I recently enjoyed the 1968 version of The Producers. Wonderful stuff. Lots of laugh lines I’d forgotten about since I watched it last. While watching, I realized there was a great illustration of a fraud triangle developed in about 5 minutes or so. For an edifying, educational exercise, let’s review the sequence to illustrate Continue reading
Having discussed the fraud triangle, you may wonder if there is anything you can do in your organization to stop the three sides of the fraud triangle from coming together and igniting into a disaster. Well, you can not absolutely prevent fraud. However, you can work to minimize the risk on each side of Continue reading
The rationalization factor was discussed here and here. When you dig into the rationalization process, you realize that churches and ministries are in a wonderful position to counter this part of the fraud triangle.
Motivation to commit fraud was discussed here and here. Many of the motivations to do wrong cannot be controlled by an organization.
Previous posts here and here discussed the opportunity to carry out a fraud. Opportunity means the door is open for a person to do something wrong. What can a ministry or church to manage or reduce the opportunity to commit fraud?
Watched a few minutes of a TV movie. The main character was busy lying to police as she framed a co-worker for hacking the bank’s computer system to hide her taking unidentified valuables out of safe deposit boxes and transferring who-knows-how-much money between accounts so she could get her hands on it.
As you can see from the previous posts, all three sides of the fraud triangle work together. A person has to have an opportunity to do something wrong combined with some sort of serious pressure along with a mindset to say that something that previously would have been wrong is now actually reasonable. Lacking Continue reading
The series of posts on the concept of fraud triangle have been pulled together into one page. This will allow you to read the series in chronological order, which should make it easier to follow the topic. You can find that page below the title bar, at the “fruad triangle” spot which is to the Continue reading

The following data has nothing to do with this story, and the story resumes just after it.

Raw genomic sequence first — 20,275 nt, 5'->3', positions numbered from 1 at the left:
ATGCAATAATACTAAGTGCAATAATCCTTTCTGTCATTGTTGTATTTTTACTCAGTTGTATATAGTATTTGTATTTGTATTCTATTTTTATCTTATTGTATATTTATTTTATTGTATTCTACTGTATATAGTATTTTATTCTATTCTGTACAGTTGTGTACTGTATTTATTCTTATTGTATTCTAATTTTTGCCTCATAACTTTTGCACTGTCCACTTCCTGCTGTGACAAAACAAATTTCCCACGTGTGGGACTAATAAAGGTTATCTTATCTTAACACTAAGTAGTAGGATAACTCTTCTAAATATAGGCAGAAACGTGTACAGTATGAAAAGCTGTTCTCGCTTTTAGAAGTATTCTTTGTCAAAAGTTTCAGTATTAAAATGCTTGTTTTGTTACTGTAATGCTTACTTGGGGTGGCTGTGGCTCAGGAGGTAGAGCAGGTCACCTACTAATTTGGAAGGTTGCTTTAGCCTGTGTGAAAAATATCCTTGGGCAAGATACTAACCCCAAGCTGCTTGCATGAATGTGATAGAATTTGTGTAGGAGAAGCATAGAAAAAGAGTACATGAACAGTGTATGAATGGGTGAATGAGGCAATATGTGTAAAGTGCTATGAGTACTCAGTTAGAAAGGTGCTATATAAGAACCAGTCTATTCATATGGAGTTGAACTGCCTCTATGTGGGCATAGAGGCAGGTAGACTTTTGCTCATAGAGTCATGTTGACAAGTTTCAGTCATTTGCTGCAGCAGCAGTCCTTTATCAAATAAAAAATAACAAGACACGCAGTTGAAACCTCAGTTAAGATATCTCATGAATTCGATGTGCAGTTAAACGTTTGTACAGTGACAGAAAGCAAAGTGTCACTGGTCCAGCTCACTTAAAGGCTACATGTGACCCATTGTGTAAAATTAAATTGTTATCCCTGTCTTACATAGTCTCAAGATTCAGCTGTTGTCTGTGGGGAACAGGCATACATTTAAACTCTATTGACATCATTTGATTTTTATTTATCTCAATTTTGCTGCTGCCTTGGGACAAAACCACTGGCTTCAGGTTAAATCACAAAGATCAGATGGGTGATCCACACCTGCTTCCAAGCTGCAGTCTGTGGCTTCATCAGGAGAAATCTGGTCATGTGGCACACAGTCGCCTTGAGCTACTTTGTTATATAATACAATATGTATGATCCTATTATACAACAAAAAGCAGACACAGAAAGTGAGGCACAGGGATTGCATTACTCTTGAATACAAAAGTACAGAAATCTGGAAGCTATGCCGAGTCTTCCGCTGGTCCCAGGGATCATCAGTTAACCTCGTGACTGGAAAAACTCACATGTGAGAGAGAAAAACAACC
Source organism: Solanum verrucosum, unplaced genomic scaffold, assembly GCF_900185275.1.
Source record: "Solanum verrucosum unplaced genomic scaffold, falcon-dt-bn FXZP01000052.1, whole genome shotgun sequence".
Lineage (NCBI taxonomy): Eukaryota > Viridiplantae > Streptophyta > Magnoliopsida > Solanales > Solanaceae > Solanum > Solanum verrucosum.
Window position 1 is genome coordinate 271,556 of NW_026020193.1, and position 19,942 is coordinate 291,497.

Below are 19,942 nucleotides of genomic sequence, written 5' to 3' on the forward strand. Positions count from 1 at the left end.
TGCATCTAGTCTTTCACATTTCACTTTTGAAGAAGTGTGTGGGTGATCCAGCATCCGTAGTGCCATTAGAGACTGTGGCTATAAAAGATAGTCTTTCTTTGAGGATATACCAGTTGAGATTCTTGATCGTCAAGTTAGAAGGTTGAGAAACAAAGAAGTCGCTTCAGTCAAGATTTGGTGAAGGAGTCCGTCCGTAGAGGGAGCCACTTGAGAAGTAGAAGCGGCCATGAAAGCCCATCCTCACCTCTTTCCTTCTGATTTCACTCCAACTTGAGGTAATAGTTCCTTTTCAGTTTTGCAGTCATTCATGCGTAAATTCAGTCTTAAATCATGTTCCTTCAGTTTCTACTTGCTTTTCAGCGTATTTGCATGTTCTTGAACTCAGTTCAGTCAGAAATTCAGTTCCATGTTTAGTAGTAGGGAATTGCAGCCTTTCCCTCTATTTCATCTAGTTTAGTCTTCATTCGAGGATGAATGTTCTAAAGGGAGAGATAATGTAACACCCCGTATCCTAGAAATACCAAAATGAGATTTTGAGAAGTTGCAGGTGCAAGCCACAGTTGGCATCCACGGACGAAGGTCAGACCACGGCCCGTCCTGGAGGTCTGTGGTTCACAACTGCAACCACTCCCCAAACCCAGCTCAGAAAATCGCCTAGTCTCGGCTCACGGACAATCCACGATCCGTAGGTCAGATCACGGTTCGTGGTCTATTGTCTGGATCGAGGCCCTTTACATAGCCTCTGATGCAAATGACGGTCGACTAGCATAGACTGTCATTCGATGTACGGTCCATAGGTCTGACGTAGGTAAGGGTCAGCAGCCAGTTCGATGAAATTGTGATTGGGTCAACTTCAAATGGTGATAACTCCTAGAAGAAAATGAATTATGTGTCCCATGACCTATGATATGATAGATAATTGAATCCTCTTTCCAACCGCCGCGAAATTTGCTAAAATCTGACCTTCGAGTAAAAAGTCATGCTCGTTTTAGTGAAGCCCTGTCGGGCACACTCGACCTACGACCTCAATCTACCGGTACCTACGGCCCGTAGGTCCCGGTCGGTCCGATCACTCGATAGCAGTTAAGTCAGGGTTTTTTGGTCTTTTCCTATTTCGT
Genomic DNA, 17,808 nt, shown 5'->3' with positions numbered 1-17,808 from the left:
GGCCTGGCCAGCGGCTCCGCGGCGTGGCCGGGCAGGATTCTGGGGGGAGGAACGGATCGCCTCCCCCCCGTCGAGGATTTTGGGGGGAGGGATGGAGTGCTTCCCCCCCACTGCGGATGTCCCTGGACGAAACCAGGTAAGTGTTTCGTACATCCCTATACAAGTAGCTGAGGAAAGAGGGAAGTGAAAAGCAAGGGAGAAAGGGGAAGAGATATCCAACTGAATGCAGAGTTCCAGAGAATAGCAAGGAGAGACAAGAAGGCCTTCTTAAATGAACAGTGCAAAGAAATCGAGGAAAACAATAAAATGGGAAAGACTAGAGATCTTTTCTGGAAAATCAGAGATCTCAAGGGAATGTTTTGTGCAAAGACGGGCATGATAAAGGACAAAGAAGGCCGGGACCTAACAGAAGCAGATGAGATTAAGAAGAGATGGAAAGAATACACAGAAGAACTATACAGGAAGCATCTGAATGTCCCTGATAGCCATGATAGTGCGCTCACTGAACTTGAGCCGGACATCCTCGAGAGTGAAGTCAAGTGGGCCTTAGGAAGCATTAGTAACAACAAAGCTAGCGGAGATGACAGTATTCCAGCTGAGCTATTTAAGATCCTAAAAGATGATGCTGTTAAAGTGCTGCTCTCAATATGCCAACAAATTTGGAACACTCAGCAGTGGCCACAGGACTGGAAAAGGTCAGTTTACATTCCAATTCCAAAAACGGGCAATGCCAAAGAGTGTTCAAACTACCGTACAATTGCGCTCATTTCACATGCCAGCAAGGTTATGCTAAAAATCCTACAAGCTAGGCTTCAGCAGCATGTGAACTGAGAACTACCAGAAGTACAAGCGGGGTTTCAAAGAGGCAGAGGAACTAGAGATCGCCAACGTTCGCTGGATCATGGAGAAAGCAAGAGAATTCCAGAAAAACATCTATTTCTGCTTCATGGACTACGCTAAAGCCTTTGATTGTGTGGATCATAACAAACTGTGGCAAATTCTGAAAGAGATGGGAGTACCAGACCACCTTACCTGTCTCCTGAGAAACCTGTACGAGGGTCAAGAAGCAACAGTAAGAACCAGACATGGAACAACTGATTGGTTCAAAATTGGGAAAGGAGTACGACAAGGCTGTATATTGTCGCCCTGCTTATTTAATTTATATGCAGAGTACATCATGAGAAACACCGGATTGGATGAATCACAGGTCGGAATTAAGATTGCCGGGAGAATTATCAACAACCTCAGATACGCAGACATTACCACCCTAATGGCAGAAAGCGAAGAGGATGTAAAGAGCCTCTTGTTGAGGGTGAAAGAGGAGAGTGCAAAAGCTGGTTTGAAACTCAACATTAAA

The various posts on the concept of fraud triangle have been combined into this page. Why? When many posts are up on a topic, they appear in reverse chronological order. So when an idea develops over many posts, you read them backwards on the blog. So, I will pull the fraud triangle posts together Continue reading
The final component needed to complete the fraud triangle is rationalization. This is the ability to persuade yourself that something you otherwise know is wrong is really OK. A lot of mental gymnastics are obviously needed to do so, but that is the point. If a person goes through those gymnastics, than what was Continue reading
Amongst the many dangers is that some motivations would be hidden from view in the workplace. Some of them, such as drinking or narcotics, would eventually show side effects in the workplace. Those factors could create visibility that would raise questions which in turn could in turn possibly result in discovery of the fraud. If Continue reading
Motivation is typically described as the pressure or incentive to commit fraud. When great pressure is brought to bear, people will do things you would have never thought possible. We used to illustrate this with someone who has a drinking problem or a gambling problem. Those illustrations of pressure don’t paint a good enough Continue reading
Opportunity is the first side of the fraud triangle we will discuss. This is when there is a situation that would allow a person to do something wrong. These are the weaknesses and procedures to correct them that we usually talk about. Places where someone could get their hands on money and get it Continue reading
This will be the first in a series of on what accountants call the fraud triangle. Just a few comments before we begin. These posts will be written in a more casual style that you would usually see from an accountant. They will definitely be more casual than you have seen in my published Continue reading
In a few days, printed copies of the two books in my Tragedy of Fraud series will be available in print at Amazon. They are currently available in e-book format at Amazon, Barnes & Noble, and the iTunes store.